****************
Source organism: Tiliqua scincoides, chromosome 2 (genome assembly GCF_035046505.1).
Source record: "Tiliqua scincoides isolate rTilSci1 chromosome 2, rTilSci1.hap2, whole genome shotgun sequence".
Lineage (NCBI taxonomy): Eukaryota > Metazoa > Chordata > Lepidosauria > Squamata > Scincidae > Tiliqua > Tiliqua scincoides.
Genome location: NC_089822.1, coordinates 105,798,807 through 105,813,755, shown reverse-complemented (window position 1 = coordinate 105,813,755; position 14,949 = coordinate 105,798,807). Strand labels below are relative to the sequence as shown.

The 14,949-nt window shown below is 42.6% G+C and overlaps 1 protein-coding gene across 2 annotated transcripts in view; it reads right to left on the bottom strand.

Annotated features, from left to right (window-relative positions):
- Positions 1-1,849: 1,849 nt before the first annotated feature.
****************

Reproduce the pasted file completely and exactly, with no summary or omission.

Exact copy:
Source organism: Tiliqua scincoides, chromosome 2 (genome assembly GCF_035046505.1).
Source record: "Tiliqua scincoides isolate rTilSci1 chromosome 2, rTilSci1.hap2, whole genome shotgun sequence".
Lineage (NCBI taxonomy): Eukaryota > Metazoa > Chordata > Lepidosauria > Squamata > Scincidae > Tiliqua > Tiliqua scincoides.
Genome location: NC_089822.1, coordinates 105,798,807 through 105,813,755, shown reverse-complemented (window position 1 = coordinate 105,813,755; position 14,949 = coordinate 105,798,807). Strand labels below are relative to the sequence as shown.

The 14,949-nt window shown below is 42.6% G+C and overlaps 1 protein-coding gene across 2 annotated transcripts in view; it reads right to left on the bottom strand.

Annotated features, from left to right (window-relative positions):
- Positions 1-1,849: 1,849 nt before the first annotated feature.